Discovery Communications has decided it's not easy being green. Discovery Communications is pulling the plug on Planet Green, its cable channel devoted to shows about the environment. In its place, Discovery is launching "Destination America," a new channel that Discovery Chief Executive David Zaslav tells USA Today will be "based on middle America, strong values, behavior and customs." Apparently one custom the channel deems truly Midwestern is fast food. One of the new shows on the channel will be "Fast Food Mania," which is described as a look behind the best fast-food places and what makes them tick. Maybe John Mellencamp can host an episode about Dairy Queen.
The cable programming giant announced it is pulling the plug on Planet Green, its nearly 4-year-old low-rated cable network devoted to "green lifestyle programming." On May 28, which is Memorial Day, Planet Green will become Destination America, a channel that Discovery said will "celebrate the people, places, and stories of the United States, emblazoned with the grit and tenacity, honesty and work ethic, humor and adventurousness that characterize our nation."
Most of the shows on Planet Green -- including "World's Greenest Homes" and "Living with Ed," a reality show starring actor and environmental activist Ed Begley Jr. -- were aimed at "motivating individuals to take action when it comes to improving the environmental status of our planet," according to the network's website.
But Destination America -- which will launch in about 60 million homes -- is clearly going in a different direction. One of its new shows, "United States of Food," is described as a "celebration of America’s obsession with meat." Another, "Fast Food Mania," promises to "celebrate our favorite fast food treats and search for the most unusual fast food items and outposts."
“Discovery Communications continuously strives to break new ground with its unrivaled approach to storytelling that ignites viewers’ curiosity,” said David Zaslav, president and chief executive of Discovery Communications.
Other shows on Destination America include "Cheating Las Vegas," about "elaborate scams of modern casino gaming," and "Super-Duper Thrill Rides," which will tour the nation's amusement parks.
Photo of Asa Butterfield, left, plays Hugo Cabret, and Sacha Baron Cohen portrays the Station Inspector in a scene from Martin Scorsese's movie "Hugo." Credit: Jaap Buitendijk / Paramount
Google going strong arm against Netflix, Apple and other On Demand and Streaming Movie Sources. Google Inc.'s YouTube has struck a movie-rental deal with a fifth major Hollywood studio, Paramount Pictures, adding 500 new titles to its expanding online library.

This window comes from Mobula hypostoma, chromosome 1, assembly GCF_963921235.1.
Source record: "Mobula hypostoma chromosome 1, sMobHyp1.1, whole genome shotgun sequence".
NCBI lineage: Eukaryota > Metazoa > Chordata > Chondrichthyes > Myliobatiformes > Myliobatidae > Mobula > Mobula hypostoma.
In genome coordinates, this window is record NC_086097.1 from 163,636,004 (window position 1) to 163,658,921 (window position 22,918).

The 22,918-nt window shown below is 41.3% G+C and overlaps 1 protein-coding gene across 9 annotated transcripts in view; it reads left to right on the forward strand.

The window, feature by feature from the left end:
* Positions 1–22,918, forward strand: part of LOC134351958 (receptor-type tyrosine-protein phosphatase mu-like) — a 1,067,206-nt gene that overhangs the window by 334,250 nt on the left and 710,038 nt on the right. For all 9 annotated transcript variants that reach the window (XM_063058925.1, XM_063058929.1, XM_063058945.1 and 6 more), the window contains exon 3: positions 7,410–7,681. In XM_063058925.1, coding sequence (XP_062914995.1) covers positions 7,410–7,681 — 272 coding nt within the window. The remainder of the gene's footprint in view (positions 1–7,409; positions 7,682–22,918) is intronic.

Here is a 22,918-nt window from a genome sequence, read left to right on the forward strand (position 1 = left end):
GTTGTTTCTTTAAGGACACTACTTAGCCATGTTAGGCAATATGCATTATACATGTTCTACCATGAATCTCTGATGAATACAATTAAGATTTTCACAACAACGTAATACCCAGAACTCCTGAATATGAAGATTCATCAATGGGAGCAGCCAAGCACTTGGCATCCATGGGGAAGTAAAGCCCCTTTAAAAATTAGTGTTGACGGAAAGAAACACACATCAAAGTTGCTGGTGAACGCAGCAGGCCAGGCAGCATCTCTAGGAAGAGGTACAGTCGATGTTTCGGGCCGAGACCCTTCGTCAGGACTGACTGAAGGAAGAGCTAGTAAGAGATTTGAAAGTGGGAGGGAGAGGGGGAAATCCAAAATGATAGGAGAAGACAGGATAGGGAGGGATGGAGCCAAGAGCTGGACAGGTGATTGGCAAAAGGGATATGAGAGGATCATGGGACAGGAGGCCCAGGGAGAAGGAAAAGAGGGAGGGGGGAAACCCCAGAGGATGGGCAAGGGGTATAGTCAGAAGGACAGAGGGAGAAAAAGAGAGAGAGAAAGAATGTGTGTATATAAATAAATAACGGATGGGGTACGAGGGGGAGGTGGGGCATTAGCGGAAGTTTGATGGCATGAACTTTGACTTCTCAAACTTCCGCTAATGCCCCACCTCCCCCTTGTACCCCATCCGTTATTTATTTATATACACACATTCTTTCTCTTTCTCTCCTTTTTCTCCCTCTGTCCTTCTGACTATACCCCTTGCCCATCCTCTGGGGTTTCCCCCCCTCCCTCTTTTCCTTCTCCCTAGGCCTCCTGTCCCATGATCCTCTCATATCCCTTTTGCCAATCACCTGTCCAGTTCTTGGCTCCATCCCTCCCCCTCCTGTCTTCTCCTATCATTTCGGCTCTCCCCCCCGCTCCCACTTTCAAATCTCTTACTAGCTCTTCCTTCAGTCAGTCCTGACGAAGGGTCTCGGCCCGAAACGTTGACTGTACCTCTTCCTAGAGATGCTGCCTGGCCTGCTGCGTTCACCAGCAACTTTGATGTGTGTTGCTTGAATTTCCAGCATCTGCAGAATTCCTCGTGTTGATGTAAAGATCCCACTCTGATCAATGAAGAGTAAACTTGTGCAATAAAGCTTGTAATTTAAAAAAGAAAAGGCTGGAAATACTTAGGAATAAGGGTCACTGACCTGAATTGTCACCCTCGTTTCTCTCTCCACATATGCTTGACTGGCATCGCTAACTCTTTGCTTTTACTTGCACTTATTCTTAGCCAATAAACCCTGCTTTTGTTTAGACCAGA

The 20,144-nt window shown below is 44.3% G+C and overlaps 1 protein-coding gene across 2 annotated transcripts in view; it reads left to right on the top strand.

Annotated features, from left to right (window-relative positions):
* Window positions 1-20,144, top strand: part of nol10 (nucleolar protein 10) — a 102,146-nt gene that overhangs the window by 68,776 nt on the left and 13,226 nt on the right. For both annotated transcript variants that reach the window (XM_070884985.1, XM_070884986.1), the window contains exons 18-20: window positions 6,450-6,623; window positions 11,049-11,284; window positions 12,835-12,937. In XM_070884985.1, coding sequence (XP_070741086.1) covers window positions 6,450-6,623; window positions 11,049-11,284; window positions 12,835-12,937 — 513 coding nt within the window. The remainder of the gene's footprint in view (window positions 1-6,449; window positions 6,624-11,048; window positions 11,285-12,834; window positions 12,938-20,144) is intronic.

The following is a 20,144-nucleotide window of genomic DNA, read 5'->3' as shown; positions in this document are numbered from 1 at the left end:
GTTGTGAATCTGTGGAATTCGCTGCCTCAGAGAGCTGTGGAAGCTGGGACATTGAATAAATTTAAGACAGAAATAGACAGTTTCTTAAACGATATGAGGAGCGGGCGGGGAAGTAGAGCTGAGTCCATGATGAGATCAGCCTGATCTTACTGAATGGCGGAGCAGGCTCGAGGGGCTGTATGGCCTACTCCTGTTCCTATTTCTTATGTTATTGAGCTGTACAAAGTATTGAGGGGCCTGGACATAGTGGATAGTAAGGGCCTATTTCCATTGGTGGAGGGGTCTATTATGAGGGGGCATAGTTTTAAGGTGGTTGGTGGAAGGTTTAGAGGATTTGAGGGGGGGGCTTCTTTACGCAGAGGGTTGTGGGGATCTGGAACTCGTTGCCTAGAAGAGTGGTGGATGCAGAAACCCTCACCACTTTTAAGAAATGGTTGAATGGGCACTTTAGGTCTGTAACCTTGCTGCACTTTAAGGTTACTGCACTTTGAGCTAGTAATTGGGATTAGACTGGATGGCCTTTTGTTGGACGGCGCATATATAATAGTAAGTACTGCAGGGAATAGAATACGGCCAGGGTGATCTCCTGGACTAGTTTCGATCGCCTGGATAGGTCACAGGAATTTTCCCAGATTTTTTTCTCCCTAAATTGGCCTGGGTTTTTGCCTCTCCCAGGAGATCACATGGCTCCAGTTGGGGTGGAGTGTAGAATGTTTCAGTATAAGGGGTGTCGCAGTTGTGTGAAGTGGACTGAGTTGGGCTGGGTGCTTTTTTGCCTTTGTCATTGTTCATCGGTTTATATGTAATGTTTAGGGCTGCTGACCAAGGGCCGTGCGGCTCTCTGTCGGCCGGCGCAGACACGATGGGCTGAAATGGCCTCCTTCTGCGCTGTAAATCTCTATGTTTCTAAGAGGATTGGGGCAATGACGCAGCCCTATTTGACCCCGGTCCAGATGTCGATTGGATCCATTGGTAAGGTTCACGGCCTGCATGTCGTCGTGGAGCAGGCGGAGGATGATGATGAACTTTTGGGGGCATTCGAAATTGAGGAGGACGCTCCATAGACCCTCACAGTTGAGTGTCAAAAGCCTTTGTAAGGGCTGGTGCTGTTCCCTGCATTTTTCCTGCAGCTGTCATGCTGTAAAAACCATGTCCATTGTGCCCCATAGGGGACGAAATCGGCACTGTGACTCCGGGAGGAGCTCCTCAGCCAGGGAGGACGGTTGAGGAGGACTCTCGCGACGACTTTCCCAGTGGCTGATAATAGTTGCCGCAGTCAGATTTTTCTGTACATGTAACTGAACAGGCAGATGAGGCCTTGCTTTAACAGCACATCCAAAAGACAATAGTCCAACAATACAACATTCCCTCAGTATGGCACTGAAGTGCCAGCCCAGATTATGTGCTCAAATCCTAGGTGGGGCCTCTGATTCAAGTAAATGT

The addition of Paramount's films brings YouTube's rental library to nearly 9,000 titles, featuring such popular mainstream movies as Martin Scorsese's Academy Award-winning "Hugo" and director Michael Bay's action-packed "Transformers" and classics including "The Godfather."
The deal reflects YouTube's strategy to provide its millions of online viewers with a range of entertainment options, from its trademark user-created video and polished Web originals to professional, long-form content.
Securing more sought-after Hollywood entertainment also supports Google's other high-profile initiatives, such as its Android mobile platform. The same movies available on YouTube also can be rented and watched on Android smartphones and tablets through Google Play.
"Paramount Pictures is one of the biggest movie studios on the planet," Malik Ducard, YouTube's director of content partnerships, said in an e-mailed statement. "We're thrilled to bring nearly 500 of their movies in the U.S. and Canada on YouTube and Google Play."
YouTube already reached on-demand agreements with Sony Pictures Entertainment, Warner Bros., Universal Pictures and Walt Disney Studios.
What's most interesting about YouTube's movie rental agreement with Paramount is that it occurred at all.
Paramount's corporate parent, Viacom Inc., sought last fall to revive its $1-billion lawsuit against YouTube over the alleged unauthorized posting of clips from popular TV shows to the site from 2005 to 2008. Arguments were heard last October in the U.S. 2nd Circuit Court of Appeals in New York, although no verdict has been rendered.
A U.S. District Court ruled in June 2010 that YouTube was protected from such infringement claims because of the "safe harbor" provision of the Digital Millennium Copyright Act.
The Paramount Pictures arrangement, which one person familiar with the situation confirmed, is not without precedent: MTV , Nickelodeon and Comedy Central all have channels on YouTube.
Photo: Scenes from "Pubertina," one of several animated series to be featured on a new animation channel on YouTube called Shut Up! Cartoons. Credit: Shut Up! Cartoons